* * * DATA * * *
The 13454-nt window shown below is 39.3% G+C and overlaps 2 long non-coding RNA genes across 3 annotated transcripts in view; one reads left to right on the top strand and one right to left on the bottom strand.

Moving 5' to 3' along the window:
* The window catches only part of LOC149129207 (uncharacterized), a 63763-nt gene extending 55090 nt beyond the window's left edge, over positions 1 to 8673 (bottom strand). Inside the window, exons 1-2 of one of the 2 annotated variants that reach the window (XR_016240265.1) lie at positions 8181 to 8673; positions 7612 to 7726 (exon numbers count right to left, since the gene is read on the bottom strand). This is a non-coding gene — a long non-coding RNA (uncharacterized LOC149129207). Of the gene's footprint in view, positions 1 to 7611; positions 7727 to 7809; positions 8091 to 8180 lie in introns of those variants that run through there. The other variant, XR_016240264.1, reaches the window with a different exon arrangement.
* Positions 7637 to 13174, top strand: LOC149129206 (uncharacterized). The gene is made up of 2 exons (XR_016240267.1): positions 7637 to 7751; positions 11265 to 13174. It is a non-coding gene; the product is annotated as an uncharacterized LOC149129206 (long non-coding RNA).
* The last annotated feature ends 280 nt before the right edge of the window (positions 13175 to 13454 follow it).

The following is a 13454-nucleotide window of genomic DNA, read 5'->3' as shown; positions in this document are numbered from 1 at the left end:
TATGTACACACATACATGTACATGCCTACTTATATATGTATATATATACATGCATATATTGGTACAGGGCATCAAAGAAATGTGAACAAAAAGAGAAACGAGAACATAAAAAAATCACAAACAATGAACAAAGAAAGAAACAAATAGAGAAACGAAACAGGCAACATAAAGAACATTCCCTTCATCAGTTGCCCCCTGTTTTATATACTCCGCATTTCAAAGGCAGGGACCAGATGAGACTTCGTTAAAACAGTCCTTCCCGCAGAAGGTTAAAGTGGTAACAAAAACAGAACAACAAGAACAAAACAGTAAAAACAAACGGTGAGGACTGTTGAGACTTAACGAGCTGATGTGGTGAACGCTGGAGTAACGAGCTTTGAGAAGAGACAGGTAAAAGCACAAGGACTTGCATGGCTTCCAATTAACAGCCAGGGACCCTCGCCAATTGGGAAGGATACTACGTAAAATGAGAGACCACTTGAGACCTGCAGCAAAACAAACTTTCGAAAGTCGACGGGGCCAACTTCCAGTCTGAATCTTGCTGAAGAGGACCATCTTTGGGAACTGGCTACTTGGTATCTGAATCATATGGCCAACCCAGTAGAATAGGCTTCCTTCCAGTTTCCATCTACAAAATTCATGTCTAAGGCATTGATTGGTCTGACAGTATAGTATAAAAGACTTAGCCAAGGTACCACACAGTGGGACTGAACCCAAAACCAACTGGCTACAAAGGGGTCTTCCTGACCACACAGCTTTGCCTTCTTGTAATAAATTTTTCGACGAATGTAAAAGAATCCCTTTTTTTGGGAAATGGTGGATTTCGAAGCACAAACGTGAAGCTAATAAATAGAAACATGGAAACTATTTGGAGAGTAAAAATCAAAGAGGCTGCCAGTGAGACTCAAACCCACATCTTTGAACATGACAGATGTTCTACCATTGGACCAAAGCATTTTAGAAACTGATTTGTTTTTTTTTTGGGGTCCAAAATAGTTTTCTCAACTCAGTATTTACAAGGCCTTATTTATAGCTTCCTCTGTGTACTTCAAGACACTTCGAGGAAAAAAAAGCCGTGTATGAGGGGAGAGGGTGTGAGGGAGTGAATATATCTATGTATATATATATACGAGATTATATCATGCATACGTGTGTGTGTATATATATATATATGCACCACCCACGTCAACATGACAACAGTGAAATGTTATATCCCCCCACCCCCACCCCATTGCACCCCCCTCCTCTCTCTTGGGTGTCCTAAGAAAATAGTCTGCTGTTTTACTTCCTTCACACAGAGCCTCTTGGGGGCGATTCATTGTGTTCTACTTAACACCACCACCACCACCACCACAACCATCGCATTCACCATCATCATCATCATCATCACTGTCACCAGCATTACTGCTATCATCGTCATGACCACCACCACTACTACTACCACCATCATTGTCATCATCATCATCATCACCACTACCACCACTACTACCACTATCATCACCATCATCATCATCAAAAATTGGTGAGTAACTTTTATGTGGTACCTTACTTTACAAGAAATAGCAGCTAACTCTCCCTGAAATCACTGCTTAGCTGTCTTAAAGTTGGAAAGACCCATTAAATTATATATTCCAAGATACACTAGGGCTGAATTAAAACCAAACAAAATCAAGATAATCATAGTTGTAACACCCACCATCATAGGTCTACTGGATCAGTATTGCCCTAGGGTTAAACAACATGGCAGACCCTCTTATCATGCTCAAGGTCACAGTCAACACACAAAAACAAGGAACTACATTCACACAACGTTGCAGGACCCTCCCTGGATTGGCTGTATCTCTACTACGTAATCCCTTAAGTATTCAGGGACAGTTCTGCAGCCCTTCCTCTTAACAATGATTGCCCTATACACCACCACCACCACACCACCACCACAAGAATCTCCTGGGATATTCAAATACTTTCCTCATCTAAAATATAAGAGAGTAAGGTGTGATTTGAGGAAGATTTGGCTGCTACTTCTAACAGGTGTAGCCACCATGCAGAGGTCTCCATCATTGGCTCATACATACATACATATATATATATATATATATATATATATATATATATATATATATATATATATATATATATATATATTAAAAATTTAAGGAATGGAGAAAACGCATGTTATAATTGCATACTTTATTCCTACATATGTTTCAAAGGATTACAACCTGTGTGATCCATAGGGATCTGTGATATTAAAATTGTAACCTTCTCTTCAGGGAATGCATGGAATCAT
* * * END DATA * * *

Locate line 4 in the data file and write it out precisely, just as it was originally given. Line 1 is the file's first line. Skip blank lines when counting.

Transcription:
* Positions 7637 to 13174, top strand: LOC149129206 (uncharacterized). The gene is made up of 2 exons (XR_016240267.1): positions 7637 to 7751; positions 11265 to 13174. It is a non-coding gene; the product is annotated as an uncharacterized LOC149129206 (long non-coding RNA).